Multimedia 100 Days Later, Nigerian Girls Still Held

Activists holding rallies in Nigeria and several other countries to mark 100th day of captivity for more than 200 schoolgirls being held by Boko Haram More

Chocolate Too Bitter? Swap Sugar for Mushrooms

US food technology company develops fermentation process using mushrooms to reduce bitterness in cocoa beans, believes it will cut sugar content in candy More

This forum has been closed.
Comment Sorting
Comments
     
by: Anthonybellchambers
January 28, 2014 4:07 AM
What an inadequate obituary for one of the 'greats' of American folk music whose songs reached around the world and brought strength and resolve to hundreds of thousands on campus, in the civil rights movement and organised labor. A man worth five Obamas and at least 20 Bushes. RIP

Featured Videos

Your JavaScript is turned off or you have an old version of Adobe's Flash Player. Get the latest Flash player.
US Carriers Suspend Travel to Israeli
X
Carolyn Presutti
July 23, 2014 1:21 AM
The United States is prohibiting American carriers from flying to Israel's airport in Tel Aviv for 24 hours, because of rising violence between Israel and Hamas militants. The action was announced on Tuesday, after a rocket fired by Hamas militants in the Gaza Strip landed near the airport. As VOA's Carolyn Presutti tells us, international officials soon may have to determine which combat zones are too dangerous for commercial flights.
Video

Video US Carriers Suspend Travel to Israel

The United States is prohibiting American carriers from flying to Israel's airport in Tel Aviv for 24 hours, because of rising violence between Israel and Hamas militants. The action was announced on Tuesday, after a rocket fired by Hamas militants in the Gaza Strip landed near the airport. As VOA's Carolyn Presutti tells us, international officials soon may have to determine which combat zones are too dangerous for commercial flights.
Video

Video NASA Focuses on Earth-Like Planets

For decades, looking for life elsewhere in the universe meant listening for signals that could be from distant civilizations. But recent breakthroughs in space technology refocused some of that effort toward finding planets that may harbor life, even in its primitive form. VOA’s George Putic reports on a recent panel discussion at NASA’s headquarters, in Washington.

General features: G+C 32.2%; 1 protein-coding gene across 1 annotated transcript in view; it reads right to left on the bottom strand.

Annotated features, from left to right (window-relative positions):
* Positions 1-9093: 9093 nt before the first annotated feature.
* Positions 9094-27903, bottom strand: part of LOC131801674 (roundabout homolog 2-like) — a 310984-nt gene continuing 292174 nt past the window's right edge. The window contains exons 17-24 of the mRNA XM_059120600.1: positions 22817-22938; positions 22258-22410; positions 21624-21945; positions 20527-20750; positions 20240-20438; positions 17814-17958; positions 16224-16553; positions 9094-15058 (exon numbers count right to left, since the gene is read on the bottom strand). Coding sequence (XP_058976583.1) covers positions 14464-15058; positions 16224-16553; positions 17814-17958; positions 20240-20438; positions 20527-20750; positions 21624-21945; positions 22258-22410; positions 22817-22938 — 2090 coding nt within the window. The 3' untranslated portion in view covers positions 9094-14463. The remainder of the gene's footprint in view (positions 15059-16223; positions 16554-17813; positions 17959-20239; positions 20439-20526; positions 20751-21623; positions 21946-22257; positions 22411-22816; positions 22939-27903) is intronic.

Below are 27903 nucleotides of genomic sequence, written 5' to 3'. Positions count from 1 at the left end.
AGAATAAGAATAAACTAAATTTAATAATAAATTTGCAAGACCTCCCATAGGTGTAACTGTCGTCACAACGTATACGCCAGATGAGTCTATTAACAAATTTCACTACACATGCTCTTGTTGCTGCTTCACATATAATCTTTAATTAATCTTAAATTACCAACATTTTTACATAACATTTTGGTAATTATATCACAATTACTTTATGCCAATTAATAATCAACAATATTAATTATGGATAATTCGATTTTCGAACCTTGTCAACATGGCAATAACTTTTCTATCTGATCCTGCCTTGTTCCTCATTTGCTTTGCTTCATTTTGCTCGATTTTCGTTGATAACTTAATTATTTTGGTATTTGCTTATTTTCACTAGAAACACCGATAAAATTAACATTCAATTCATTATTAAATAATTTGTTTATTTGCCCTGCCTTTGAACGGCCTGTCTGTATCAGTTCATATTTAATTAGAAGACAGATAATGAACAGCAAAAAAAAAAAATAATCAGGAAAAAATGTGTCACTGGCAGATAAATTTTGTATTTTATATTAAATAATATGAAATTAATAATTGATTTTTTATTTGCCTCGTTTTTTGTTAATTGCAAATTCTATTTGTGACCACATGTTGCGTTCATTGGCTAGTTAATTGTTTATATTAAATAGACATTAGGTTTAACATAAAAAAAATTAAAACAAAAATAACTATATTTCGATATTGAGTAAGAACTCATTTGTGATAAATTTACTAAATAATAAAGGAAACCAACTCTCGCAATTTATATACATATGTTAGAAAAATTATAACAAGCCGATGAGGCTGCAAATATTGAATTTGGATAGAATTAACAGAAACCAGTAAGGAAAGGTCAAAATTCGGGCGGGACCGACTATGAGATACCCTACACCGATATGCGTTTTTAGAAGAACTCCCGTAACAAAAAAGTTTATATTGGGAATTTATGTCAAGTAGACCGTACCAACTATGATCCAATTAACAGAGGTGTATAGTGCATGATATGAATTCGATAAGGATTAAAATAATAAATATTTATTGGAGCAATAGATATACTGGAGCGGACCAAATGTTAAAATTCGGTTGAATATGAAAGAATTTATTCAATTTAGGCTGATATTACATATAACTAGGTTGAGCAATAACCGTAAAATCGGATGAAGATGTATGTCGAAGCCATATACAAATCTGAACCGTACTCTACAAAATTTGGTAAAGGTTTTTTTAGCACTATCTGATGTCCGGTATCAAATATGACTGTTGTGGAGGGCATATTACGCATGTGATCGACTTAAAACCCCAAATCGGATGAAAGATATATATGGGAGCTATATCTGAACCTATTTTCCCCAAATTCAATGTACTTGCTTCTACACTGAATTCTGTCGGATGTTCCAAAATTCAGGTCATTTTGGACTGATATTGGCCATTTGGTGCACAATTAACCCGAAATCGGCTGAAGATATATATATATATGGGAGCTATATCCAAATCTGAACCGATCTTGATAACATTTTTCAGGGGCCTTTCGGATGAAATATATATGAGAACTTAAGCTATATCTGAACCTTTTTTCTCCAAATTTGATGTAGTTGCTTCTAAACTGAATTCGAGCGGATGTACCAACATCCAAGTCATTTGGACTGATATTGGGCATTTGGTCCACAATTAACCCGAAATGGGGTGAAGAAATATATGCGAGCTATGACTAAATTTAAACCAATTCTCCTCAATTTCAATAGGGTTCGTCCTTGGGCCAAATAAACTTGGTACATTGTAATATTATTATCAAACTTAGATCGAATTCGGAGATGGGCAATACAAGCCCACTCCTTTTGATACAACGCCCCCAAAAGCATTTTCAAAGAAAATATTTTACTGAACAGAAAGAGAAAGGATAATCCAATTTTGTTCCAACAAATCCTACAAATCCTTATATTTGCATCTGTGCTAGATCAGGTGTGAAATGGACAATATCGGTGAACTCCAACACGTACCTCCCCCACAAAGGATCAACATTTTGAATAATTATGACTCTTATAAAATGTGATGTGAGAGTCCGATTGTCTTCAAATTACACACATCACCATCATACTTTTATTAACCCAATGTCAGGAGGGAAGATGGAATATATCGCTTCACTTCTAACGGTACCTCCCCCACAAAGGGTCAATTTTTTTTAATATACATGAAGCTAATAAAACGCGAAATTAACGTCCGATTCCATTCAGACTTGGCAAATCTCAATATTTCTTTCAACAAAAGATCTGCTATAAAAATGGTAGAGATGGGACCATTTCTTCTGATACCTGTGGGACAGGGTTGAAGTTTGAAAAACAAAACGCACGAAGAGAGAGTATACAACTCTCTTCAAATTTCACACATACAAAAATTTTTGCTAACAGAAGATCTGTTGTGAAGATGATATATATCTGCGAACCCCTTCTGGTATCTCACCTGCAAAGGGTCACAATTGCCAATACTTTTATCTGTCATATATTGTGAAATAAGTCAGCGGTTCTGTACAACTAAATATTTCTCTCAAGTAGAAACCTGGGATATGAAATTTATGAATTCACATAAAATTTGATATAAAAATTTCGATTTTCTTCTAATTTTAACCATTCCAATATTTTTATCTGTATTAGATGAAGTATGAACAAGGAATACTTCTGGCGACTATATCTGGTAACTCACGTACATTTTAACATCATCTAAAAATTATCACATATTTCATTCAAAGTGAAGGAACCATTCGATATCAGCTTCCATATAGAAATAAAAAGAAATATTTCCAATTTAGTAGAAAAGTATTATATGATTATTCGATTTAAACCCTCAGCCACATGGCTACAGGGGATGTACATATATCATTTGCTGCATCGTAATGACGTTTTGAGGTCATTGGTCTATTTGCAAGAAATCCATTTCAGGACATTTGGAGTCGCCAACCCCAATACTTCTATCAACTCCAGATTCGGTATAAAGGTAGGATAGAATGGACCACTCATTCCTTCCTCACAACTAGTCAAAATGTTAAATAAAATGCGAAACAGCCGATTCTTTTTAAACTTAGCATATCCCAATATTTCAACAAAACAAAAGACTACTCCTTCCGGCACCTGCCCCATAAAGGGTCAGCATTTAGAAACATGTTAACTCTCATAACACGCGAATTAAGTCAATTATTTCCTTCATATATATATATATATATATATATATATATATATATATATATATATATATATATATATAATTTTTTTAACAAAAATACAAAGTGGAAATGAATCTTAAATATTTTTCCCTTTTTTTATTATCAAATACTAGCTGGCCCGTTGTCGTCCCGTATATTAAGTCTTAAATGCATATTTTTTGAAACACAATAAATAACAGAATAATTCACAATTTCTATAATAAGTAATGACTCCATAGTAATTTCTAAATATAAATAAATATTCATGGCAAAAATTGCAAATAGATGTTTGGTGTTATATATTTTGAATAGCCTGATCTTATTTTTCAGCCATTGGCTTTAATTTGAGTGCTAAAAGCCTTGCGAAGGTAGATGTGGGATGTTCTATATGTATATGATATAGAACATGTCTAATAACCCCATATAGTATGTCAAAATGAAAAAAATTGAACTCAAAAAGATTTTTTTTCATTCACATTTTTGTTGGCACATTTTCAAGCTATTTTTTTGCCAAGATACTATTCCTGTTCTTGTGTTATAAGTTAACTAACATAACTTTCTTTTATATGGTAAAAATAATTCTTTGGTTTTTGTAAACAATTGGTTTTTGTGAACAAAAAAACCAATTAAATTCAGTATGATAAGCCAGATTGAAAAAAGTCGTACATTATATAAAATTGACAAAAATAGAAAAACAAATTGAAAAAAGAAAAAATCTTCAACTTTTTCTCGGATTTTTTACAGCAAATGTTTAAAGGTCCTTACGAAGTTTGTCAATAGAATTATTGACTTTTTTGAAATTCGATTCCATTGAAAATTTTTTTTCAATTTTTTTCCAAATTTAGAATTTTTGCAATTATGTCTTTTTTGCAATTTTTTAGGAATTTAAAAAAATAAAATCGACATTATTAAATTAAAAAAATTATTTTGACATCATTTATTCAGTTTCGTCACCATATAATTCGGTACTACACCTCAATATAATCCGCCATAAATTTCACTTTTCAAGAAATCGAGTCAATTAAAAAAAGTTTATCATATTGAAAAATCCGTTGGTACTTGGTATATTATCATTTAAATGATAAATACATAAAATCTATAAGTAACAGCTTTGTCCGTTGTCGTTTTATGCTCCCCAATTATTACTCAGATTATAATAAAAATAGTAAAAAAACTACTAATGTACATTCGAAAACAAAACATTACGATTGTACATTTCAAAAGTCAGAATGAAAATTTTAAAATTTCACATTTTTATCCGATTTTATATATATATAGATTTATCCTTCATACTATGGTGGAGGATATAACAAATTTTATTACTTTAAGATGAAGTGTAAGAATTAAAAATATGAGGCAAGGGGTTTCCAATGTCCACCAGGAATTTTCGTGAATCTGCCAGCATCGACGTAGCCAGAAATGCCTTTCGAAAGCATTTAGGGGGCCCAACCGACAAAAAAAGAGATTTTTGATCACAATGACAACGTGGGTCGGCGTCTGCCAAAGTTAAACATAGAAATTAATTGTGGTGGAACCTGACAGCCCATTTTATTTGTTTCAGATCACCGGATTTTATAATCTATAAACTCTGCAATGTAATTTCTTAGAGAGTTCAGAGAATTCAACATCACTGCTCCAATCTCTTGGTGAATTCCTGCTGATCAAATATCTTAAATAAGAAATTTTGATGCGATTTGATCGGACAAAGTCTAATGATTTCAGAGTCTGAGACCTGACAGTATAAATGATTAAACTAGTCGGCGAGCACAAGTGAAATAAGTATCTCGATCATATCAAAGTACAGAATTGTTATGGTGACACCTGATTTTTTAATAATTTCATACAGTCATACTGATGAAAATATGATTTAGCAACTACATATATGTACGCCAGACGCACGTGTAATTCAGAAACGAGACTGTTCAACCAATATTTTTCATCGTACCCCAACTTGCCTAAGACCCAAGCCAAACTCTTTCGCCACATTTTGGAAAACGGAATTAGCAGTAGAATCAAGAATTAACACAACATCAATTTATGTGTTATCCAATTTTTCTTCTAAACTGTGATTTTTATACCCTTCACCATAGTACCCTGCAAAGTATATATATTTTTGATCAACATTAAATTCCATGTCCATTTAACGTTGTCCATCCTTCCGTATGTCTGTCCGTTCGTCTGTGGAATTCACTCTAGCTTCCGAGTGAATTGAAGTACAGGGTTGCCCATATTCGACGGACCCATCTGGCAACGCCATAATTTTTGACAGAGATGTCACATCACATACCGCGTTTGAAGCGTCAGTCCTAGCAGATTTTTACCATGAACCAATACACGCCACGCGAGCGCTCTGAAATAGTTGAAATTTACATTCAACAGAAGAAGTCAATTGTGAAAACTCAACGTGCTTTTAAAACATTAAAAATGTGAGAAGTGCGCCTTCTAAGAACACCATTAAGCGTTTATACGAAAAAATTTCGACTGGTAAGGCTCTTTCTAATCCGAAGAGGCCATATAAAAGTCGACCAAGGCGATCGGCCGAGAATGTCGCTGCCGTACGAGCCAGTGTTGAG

Video

Video IAEA: Iran Turns its Enriched Uranium Into Less Harmful Form

Iran has converted its stockpiles of enriched uranium into a less dangerous form that is more difficult to use for nuclear weapons, according to the United Nations’ Atomic Energy Agency. The move complies with an interim deal reached with Western powers on Iran's nuclear program last year, in exchange for easing of sanctions. Henry Ridgwell reports for VOA from London.
Video

Video Relic of Saint Draws Catholics Worried About Immigration Issue

A Roman Catholic saint who is a figure of devotion for those crossing the border into the United States is attracting believers concerned about the plight of undocumented immigrants. Mike O'Sullivan reports from Los Angeles, where a relic of Saint Toribio has drawn thousands to local churches.
Video

Video US Awards Medal of Honor for Heroics in Bloodiest of Afghan Battles

U.S. combat troops are withdrawing from Afghanistan, on pace to leave the country by the end of this year. But on Monday, U.S. President Barack Obama took time to honor a soldier whose actions while under fire in Afghanistan earned him the Medal of Honor. VOA's Jeff Seldin has more from the Pentagon.
Video

Video Ukraine Rebels Surrender MH17 Black Boxes

After days of negotiations, a senior separatist leader handed over two black boxes from an airliner downed over eastern Ukraine to Malaysian experts early Tuesday. While on Monday, the U.N. Security Council unanimously demanded that armed groups controlling the crash site allow safe and unrestricted access to the wreckage.
Video

Video In Cambodia, HIV Diagnosis Brings Deadly Shame

Although HIV/AIDS is now a treatable condition, a positive diagnosis is still a life altering experience. In Cambodia, people living with HIV are often disowned by friends, family and the community. This humiliation can be unbearable. We bring you one Cambodian woman’s struggle to overcome a life tragedy and her own HIV positive diagnosis.
Video

Video Nature of Space Exploration Enters New Age

Forty-five years ago this month, the first humans walked on the moon. It was during an era of the space race between the United States and the Soviet Union. World politics have changed since then and -- as Elizabeth Lee reports -- so has the nature of space exploration.

AppleAndroid

New in Music Alley

The Hamilton Live

Acclaimed jazz saxophonist Tia Fuller has made a name for herself appearing with such high-profile artists as Beyonce, Esperanza Spalding, and Terri Lyne Carrington. Tia and her quartet performed music from her CD “Angelic Warrior” on our latest edition of "The Hamilton Live."